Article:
What made 2016 so memorable for racing fans?
With all due respect to the connections of Kentucky Derby winner Nyquist, Preakness winner Exaggerator and Belmont winner Creator – it wasn't the Triple Crown. It would have been difficult to top 2015 in that regard, when American Pharoah ended the 37-year Triple Crown drought with a domineering sweep of those three races, then putting the cherry on top of a brief but brilliant career by capturing the Breeders' Cup Classic in his only run against older horses. He was quickly whisked off to stud.
The 3-year-old filly Songbird was magnificent in 2016, winning seven races and remaining unbeaten through 11 career starts until she tasted defeat for the first time – by the slimmest of margins – at the hands of the three-time champion mare Beholder in the Breeders' Cup Distaff. She's returning to the races for owner Rick Porter this year
And the late-blooming 3-year-old colt Arrogate showed enormous ability in his two lone stakes races for Saudi Arabia's Prince Khalid, blowing the doors off his rivals in the Travers at Saratoga and then running down California Chrome in the final strides of the Breeders' Cup Classic. He's back this year, too, his first start coming next Saturday in the inaugural running of the $12-million Pegasus World Cup at Gulfstream Park.
For me, and I'm sure for many others, what made 2016 a racing year for the ages were the campaigns of three older runners – 5-year-old California Chrome, 6-year-old Beholder and 5-year-old Tepin. They brought something to the sport that is sorely needed: the kind of star power that keeps fans following from one season to another.
If Beholder's owner, B. Wayne Hughes, had taken the conventional path of so many Kentucky breeders and retired Beholder at the end of her 4- or 5-year-old campaign, fans would not have been treated to a Breeders' Cup Distaff that ranks up there with Personal Ensign's dramatic surge in the shadow of the wire in 1988, when she defeated Kentucky Derby-winning filly Winning Colors and retired unbeaten after 13 career starts.
What if Robertson Masterson, the owner of Tepin, decided his 4-year-old filly had done enough after defeating colts in the 2015 Breeders' Cup Mile and winning an Eclipse Award as champion turf mare? Well, we wouldn't have had the chance to see her back up that triumph with another tremendous performance, this one during the 2016 Royal Ascot meeting in England, where she defeated males again, in the Queen Anne Stakes. For good measure Tepin added a third Grade/Group 1 victory against males in September, winning the Woodbine Mile in Canada, then fell just a half-length short of successfully defending her title in the Breeders' Cup Mile.
Tepin is coming back this year at six, with more international mountains to climb, according to Masterson. For that we are grateful.
Then there is California Chrome, whose life story and career has had more twists and turns than the road to Hana.
The chestnut-coated California-bred from the barn of Art and Alan Sherman was a good horse at 2 and an exciting two-time Classic winner at 3 who was voted Horse of the Year. He then went through a difficult year at 4 when his co-breeders and original owners, Perry Martin and Steve Coburn, thought the racing world was their oyster.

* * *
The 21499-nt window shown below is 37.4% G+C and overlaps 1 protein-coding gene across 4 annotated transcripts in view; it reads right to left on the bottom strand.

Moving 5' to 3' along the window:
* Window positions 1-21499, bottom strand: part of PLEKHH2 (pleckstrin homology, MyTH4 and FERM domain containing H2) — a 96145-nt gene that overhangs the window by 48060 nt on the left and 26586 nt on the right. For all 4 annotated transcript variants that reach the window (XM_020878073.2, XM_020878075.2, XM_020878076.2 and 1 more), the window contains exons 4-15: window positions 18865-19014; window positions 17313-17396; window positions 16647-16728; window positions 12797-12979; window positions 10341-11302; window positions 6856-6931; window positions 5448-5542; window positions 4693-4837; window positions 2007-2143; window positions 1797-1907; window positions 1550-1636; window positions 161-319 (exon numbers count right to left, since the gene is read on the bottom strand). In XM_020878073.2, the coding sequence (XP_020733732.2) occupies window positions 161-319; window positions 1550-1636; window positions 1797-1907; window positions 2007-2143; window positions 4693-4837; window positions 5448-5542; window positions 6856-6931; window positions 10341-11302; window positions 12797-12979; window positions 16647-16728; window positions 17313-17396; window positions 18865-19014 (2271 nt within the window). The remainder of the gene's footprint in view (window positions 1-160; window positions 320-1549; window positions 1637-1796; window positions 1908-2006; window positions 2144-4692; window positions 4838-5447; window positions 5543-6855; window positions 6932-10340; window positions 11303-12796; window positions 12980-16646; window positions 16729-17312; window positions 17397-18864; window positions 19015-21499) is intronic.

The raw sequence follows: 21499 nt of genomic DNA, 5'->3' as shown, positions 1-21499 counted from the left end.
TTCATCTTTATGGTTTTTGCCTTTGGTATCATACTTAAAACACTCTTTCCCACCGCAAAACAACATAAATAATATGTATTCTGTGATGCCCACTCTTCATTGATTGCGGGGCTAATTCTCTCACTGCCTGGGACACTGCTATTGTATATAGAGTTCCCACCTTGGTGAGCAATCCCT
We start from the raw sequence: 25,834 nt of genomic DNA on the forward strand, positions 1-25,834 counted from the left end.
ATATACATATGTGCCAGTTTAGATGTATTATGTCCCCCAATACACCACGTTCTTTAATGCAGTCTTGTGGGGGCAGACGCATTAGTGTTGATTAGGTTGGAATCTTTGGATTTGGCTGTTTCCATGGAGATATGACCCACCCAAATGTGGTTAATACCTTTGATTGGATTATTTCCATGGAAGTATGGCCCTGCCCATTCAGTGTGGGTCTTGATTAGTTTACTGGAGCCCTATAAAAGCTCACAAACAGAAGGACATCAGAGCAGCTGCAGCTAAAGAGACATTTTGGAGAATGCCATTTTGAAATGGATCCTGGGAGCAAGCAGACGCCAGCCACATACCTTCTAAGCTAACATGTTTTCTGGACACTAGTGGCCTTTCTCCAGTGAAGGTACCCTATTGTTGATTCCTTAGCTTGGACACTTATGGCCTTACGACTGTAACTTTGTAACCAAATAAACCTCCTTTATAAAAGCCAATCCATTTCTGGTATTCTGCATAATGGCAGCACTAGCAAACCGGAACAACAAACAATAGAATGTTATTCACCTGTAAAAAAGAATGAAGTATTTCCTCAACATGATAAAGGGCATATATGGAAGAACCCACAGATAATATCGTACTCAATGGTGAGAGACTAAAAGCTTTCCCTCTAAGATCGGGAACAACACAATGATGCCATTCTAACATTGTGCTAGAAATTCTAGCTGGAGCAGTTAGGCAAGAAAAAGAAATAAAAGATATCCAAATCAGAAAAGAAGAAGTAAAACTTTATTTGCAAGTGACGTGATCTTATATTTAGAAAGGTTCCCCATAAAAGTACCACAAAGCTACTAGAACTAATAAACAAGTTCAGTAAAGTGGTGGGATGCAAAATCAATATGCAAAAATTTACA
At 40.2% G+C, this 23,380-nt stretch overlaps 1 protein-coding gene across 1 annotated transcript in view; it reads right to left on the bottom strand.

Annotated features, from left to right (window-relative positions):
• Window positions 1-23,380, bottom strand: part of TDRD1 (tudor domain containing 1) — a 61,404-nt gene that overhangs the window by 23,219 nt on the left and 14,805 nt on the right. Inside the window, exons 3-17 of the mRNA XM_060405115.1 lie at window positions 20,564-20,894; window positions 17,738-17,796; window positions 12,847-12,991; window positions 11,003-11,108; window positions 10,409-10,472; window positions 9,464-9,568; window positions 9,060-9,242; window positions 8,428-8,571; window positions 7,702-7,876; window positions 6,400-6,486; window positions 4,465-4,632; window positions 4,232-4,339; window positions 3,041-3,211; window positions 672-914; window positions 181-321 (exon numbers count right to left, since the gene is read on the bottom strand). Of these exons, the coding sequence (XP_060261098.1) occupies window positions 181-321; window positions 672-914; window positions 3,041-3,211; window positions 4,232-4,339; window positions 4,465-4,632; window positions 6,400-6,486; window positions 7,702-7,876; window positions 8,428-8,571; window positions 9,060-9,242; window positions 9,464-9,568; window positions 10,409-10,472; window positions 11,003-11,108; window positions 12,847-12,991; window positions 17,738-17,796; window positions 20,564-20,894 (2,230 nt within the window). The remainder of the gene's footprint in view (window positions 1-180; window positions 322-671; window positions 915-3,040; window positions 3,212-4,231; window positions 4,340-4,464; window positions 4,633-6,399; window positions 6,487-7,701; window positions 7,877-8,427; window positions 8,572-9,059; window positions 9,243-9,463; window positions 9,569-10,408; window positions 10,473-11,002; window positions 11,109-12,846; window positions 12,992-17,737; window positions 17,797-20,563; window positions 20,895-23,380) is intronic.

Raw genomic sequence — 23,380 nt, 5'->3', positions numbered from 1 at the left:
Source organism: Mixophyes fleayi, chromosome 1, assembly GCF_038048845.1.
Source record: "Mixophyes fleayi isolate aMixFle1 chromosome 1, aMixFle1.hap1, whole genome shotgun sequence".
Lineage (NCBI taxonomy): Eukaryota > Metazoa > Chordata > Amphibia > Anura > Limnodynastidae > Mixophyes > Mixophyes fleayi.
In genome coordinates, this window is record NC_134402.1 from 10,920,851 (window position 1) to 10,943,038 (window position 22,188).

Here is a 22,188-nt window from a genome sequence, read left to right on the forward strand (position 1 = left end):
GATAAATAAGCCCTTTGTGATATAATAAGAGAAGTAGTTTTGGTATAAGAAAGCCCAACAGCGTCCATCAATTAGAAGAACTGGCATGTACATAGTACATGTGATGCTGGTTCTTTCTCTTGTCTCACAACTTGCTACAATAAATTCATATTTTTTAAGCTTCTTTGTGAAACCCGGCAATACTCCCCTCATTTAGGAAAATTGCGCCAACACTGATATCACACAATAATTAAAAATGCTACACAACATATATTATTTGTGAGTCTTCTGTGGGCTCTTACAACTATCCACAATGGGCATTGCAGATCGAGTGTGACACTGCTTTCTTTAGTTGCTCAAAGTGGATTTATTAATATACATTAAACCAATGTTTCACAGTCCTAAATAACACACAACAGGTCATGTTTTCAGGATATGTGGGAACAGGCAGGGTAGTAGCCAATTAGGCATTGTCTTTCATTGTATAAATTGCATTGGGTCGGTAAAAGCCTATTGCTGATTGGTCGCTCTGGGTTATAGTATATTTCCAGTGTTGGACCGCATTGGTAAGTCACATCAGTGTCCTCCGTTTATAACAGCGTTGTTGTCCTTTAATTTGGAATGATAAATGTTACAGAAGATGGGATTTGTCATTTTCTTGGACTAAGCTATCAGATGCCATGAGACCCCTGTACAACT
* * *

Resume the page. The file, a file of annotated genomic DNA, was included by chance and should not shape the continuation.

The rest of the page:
Enter the shrewd family of horsemen from Taylor Made Farm, who took on a significant ownership interest, and California Chrome – after a good, long freshening – was restored to brilliance in 2016 at the age of 5. His owners and the Shermans gave him time to grow up and they've been rewarded with a professionally managed and near-perfect season of six wins from seven starts – the lone defeat coming at the hands of Arrogate in the Breeders' Cup Classic.
California Chrome has one more chance to thrill his followers, the self-proclaimed “Chromies,” in the Pegasus World Cup. The brainchild of Frank Stronach, the race is designed in part to keep racing's best horses in training another year – or maybe just a couple of more months, as is the case with California Chrome, who will enter stud in February at Taylor Made Farm in Nicholasville, Ky.
This is what horse racing needs, the best horses remaining in training beyond their 3-year-old seasons. It is the only way to build lasting star power.
Not everyone got the memo.
– Sheikh Mohammed's Darley announced in a press release on Oct. 31 that 2016 Kentucky Derby winner Nyquist was being retired to stud. When he missed the Breeders' Cup Classic because of what was called a “puffy ankle,” trainer Doug O'Neill said Nyquist was “100 percent sound” in every other way.
– Kenny Troutt's WinStar Farm announced on Oct. 10 that 2016 Preakness winner Exaggerator was being retired. “He is a sound horse that passes all physical exams, but as the only 3-year-old to test all the Triple Crown races and summer classics, he's a horse that is asking us for a rest,” the farm's president and CEO, Elliott Walden, said in a press release,
– WinStar Farm announced on Oct. 6 that 2016 Belmont Stakes winner Creator – who had been given an “extended rest” after the Travers Stakes – was being sold to the Japan Bloodhorse Breeders' Association and retired to stud.
I know that breeding is a business, and when horses succeed at the highest level their connections become asset managers – not just horsemen.
I also know that without the sport, there is no business. This sport needs more horses like Beholder, Tepin and California Chrome to stick around beyond their 3-year-old campaigns and help build a fan base. It also needs more owners like B. Wayne Hughes, Robert Masterson, Rick Porter, Prince Khalid and the entire team that kept California Chrome racing until his 6-year-old campaign.
There is life after a horse's 3-year-old season.
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